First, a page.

On August 5, 2010 Senator Jeff Bingaman (D-NM) introduced the Automatic IRA Act of 2010 (S. 3760). This bill would require most employers that do not sponsor a retirement plan to automatically enroll their employees in an IRA.
Employees would be given choices about whether to participate in the IRA, what type of IRA (Roth or Traditional), how much to contribute, and investment options. However, if the employees do not make these choices, the bill would require employers to automatically enroll employees into Roth IRAs at a contribution rate of three percent of the employees’ pay, and place them in a “principal preservation” investment fund. Once the accounts attain balances over $5,000 they would be transferred into life-cycle or balanced funds unless the employees choose different investment options.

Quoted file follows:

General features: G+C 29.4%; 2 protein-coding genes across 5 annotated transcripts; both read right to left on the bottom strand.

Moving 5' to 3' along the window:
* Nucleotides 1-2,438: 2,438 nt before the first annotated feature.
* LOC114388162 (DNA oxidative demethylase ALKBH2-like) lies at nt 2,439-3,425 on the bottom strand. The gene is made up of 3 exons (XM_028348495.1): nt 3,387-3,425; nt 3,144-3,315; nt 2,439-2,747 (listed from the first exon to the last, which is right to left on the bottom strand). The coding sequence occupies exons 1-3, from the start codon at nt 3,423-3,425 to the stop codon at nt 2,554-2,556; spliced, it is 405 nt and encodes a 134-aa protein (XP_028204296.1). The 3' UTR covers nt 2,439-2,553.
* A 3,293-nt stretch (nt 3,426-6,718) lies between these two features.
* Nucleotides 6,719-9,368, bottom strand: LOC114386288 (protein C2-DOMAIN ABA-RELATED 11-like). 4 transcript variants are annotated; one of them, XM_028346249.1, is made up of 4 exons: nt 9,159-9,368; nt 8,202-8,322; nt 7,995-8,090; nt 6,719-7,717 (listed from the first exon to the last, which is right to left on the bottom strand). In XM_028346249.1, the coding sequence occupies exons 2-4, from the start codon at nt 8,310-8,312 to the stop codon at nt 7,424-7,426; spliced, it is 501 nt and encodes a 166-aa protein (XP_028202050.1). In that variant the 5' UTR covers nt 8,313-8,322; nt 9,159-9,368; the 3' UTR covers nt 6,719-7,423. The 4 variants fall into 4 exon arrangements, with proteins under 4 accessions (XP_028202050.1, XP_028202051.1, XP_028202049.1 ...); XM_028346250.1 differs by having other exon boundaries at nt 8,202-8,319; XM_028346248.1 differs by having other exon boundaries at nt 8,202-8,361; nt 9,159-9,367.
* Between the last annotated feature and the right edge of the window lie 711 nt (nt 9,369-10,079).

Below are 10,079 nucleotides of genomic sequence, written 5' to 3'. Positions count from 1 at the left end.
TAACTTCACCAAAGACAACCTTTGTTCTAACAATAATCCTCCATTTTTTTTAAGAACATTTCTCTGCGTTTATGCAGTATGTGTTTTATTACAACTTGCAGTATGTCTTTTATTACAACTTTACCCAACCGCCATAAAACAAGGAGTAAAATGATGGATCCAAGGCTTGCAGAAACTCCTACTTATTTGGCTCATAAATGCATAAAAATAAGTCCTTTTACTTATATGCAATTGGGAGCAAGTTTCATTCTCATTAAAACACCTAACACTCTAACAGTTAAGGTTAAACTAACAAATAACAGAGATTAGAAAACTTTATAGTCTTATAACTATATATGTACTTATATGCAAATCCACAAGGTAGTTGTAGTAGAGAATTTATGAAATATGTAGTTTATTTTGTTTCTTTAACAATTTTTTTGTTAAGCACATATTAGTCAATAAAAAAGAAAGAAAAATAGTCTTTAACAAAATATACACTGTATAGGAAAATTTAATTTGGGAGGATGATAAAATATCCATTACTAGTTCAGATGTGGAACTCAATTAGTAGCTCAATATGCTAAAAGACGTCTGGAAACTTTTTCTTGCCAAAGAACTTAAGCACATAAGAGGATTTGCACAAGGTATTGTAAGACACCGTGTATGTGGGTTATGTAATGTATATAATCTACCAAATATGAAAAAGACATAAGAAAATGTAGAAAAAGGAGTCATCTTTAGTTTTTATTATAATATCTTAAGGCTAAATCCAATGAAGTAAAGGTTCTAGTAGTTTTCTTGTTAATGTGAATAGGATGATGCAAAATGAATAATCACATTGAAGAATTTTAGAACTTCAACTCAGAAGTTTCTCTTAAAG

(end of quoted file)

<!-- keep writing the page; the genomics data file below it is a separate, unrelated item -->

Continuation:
The auto IRA requirements would apply to private employers that do not sponsor qualified retirement plans including employers who sponsor retirement plans that are not offered to a subsidiary, division or other unit of the employer. The bill would initially apply to larger employers with 100 or more employees and phase in employers with fewer employees so that by 2015 all employers with 10 or more employees would be subject to providing an automatic IRA to their workers.
The bill also includes two types of tax credits for small businesses. One type of tax credit is for small businesses that sponsor traditional pension plans or 401(k)-type plans. A second, smaller tax credit, is for employers subject to the auto IRA requirements
Read the Automatic IRA Act of 2010 (S. 3760).
Congressman Richard Neal (D-MA) along with Allyson Schwartz (D-PA), Earl Blumenauer (D-OR) and Pete Stark (D-CA) introduced the Automatic IRA Act of 2010 (H.R. 6099) in the House on August 10, 2010.< Back